Qantas and Emirates have formally launched their global partnership with a flyover of two A380s over Sydney Harbour Bridge bridge and Opera House.
The alliance, which received Australian competition approval last week, sees Qantas move its international hub from Singapore to Emirates' home airport of Dubai.
A condition of the regulatory approval is that flights across the Tasman are maintained at present levels - to make sure prices do not get pushed up for flights to and from New Zealand.
Emirates president Tim Clark, in Sydney for the launch and the inaugural flight from Sydney to London via Dubai, played down cultural concerns about acceptable behaviour in the UAE city.
"Dubai makes it absolutely clear that they are all welcome," he said, answering a question about the treatment of de facto couple or homosexual couples, neither of which are allowed to stay overnight as couples. Public displays of affection are also not allowed.
After initially saying the question was "not necessarily easily answered", Clark said 60 million people passed through Dubai airport last year and that he did not "know of one instance of where people have been discriminated against".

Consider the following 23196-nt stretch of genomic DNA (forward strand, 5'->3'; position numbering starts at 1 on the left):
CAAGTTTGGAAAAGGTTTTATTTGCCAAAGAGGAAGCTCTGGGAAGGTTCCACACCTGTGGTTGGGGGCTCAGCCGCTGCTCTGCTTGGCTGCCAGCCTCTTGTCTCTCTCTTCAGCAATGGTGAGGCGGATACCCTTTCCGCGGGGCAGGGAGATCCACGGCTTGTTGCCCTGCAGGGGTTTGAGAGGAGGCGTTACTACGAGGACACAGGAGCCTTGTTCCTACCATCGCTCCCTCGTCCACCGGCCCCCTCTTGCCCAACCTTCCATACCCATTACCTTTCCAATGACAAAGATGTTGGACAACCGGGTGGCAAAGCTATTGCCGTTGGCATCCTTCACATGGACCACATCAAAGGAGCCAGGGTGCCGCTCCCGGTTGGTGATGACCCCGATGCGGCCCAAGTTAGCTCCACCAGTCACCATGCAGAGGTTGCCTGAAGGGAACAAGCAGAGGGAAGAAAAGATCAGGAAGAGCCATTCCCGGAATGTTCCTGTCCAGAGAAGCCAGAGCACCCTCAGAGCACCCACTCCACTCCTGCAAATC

Qantas boss Alan Joyce turned his attention to the struggling financials of the listed airline, repeating forecasts that the Emirates deal would help return Qantas' international business to profitability in its 2015 financial year.
"It's still early days but the response from our stakeholders (customers, shareholders and employees) is good."
The partnership will operate 98 flights a week between Australia and Dubai. It is also expected to boost Australian tourism - with a flow on likely for New Zealand - with a global marketing campaign being developed to promote Qantas destinations that are now part of the extended Emirates network.
Passengers on both airlines will be able to book just one ticket that may include code share flights. Air miles would also be interchangeable and Qantas economy baggage allowance rises from 20 to 30kg to match Emirates' offering.
Joyce said it would also cut travel time to many parts of Europe as passengers will no longer have to fly to London and double back.
* Ellen Read flew to Sydney and Dubai courtesy of Qantas.